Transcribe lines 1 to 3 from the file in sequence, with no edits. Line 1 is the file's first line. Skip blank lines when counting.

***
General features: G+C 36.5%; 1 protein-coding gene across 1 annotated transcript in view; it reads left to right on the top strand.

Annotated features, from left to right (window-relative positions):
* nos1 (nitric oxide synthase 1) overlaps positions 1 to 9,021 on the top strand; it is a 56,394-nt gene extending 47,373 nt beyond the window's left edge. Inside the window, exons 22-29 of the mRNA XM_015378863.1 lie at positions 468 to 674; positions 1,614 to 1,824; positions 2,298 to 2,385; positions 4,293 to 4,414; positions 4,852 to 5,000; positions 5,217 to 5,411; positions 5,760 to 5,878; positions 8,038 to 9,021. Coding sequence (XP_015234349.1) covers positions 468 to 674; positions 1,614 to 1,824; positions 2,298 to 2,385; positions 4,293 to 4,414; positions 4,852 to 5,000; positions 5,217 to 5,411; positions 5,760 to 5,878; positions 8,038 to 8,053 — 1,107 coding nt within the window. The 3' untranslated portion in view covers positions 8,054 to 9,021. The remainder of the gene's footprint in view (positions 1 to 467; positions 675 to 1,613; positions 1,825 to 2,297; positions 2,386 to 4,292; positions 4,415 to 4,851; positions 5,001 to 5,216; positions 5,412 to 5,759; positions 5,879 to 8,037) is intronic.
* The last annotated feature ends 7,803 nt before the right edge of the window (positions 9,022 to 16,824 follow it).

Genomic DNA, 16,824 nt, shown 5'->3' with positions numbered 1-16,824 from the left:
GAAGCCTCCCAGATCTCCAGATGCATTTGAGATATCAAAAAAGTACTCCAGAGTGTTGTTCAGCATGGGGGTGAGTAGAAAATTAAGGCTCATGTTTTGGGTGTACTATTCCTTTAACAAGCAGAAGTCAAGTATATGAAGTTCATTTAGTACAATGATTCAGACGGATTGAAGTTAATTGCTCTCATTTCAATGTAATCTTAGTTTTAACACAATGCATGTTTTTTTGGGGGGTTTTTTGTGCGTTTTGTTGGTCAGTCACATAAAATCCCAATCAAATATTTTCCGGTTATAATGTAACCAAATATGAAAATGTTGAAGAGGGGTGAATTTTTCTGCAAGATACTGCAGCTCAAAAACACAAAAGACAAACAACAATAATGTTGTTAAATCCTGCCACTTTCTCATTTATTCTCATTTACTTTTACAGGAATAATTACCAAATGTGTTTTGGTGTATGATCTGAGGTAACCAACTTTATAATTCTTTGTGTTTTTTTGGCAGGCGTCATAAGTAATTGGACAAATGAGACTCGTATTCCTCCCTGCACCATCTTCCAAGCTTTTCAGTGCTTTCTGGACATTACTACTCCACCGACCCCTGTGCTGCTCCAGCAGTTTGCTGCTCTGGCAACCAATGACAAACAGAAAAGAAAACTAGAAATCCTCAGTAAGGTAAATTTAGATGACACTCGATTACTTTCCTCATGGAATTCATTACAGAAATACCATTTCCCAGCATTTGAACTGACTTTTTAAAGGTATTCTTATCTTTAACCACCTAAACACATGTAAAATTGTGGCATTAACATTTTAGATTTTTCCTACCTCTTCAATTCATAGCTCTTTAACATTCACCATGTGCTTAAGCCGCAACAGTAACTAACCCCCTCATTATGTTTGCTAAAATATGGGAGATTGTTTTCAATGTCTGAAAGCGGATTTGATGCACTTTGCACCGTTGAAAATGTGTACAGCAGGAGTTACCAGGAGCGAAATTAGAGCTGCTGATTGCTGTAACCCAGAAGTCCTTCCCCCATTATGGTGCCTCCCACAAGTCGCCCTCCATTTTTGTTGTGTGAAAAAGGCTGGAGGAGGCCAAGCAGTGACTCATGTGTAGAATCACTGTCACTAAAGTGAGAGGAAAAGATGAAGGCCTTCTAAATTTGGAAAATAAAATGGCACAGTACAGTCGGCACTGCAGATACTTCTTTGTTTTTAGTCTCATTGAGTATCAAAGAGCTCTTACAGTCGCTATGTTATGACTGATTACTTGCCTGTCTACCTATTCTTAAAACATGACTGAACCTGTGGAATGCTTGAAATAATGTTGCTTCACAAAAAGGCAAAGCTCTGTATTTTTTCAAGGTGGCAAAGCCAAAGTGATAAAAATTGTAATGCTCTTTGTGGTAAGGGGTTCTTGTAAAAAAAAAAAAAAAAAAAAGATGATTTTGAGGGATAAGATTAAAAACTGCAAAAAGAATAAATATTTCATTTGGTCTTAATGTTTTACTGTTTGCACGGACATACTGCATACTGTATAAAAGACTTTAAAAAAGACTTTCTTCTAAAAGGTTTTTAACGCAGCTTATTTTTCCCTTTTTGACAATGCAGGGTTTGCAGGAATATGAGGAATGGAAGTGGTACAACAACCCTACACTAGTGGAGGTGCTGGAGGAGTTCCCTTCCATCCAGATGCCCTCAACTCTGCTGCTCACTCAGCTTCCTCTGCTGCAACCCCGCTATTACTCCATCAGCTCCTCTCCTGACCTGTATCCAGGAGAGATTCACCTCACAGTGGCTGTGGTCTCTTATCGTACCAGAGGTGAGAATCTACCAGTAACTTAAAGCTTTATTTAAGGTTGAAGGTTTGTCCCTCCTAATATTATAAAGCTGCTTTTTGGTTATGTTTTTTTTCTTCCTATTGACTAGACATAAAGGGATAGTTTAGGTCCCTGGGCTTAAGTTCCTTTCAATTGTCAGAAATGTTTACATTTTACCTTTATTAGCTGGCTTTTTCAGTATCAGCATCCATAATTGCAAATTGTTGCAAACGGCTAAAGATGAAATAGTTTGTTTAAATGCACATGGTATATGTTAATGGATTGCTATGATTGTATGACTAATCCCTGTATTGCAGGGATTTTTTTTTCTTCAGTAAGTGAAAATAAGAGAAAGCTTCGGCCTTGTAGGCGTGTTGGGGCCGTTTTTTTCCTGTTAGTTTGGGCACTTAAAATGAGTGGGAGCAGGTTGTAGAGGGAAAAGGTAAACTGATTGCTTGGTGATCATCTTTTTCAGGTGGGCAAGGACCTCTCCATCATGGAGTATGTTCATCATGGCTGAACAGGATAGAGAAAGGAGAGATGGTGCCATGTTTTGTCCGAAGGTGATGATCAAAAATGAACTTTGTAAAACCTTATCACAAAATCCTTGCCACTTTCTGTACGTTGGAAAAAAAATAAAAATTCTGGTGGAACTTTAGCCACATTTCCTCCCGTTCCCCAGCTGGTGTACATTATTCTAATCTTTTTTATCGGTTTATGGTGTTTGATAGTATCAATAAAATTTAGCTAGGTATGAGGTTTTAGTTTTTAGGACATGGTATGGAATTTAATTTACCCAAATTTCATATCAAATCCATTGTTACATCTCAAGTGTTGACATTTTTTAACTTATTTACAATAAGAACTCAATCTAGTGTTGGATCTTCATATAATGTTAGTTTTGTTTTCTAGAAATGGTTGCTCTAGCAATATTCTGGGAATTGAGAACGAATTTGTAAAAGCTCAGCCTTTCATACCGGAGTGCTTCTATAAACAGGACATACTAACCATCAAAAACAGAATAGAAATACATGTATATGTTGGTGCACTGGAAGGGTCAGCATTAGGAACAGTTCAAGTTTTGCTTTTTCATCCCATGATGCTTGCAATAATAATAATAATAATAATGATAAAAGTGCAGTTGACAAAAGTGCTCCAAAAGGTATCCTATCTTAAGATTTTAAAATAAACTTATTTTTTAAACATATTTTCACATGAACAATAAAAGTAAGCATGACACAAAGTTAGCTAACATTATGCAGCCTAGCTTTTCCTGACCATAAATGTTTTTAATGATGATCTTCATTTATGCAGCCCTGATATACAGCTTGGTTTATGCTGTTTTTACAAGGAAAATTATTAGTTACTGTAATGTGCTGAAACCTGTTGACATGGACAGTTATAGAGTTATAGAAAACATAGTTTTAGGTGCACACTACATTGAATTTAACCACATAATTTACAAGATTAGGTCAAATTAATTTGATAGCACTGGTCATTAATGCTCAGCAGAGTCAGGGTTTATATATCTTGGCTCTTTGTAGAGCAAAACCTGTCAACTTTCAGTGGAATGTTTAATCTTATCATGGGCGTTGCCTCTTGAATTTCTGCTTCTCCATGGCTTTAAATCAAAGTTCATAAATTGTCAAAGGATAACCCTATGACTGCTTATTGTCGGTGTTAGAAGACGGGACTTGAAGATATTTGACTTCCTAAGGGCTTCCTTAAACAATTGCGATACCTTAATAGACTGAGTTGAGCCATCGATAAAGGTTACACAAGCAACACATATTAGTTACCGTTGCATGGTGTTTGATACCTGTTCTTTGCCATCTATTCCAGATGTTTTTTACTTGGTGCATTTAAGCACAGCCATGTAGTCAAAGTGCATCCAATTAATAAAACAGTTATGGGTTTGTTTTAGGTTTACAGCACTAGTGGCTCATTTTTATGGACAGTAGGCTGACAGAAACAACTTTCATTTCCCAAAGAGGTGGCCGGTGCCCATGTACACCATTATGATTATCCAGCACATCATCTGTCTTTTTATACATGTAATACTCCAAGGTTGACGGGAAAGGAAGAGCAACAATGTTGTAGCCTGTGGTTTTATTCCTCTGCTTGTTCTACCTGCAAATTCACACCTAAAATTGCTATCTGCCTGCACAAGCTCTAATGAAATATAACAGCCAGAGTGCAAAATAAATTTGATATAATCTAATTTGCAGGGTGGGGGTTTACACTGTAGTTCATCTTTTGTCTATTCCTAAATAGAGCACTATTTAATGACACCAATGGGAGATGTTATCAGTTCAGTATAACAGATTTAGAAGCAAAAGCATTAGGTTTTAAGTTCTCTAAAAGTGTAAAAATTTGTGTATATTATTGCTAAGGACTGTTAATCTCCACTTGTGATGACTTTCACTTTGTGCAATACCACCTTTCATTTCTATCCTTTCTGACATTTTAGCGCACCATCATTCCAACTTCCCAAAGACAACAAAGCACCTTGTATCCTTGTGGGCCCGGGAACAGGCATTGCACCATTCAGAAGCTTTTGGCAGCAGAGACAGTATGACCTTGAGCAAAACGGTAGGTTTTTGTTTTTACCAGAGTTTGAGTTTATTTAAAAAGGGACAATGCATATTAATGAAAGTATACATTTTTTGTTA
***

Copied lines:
General features: G+C 36.5%; 1 protein-coding gene across 1 annotated transcript in view; it reads left to right on the top strand.

Annotated features, from left to right (window-relative positions):
* nos1 (nitric oxide synthase 1) overlaps positions 1 to 9,021 on the top strand; it is a 56,394-nt gene extending 47,373 nt beyond the window's left edge. Inside the window, exons 22-29 of the mRNA XM_015378863.1 lie at positions 468 to 674; positions 1,614 to 1,824; positions 2,298 to 2,385; positions 4,293 to 4,414; positions 4,852 to 5,000; positions 5,217 to 5,411; positions 5,760 to 5,878; positions 8,038 to 9,021. Coding sequence (XP_015234349.1) covers positions 468 to 674; positions 1,614 to 1,824; positions 2,298 to 2,385; positions 4,293 to 4,414; positions 4,852 to 5,000; positions 5,217 to 5,411; positions 5,760 to 5,878; positions 8,038 to 8,053 — 1,107 coding nt within the window. The 3' untranslated portion in view covers positions 8,054 to 9,021. The remainder of the gene's footprint in view (positions 1 to 467; positions 675 to 1,613; positions 1,825 to 2,297; positions 2,386 to 4,292; positions 4,415 to 4,851; positions 5,001 to 5,216; positions 5,412 to 5,759; positions 5,879 to 8,037) is intronic.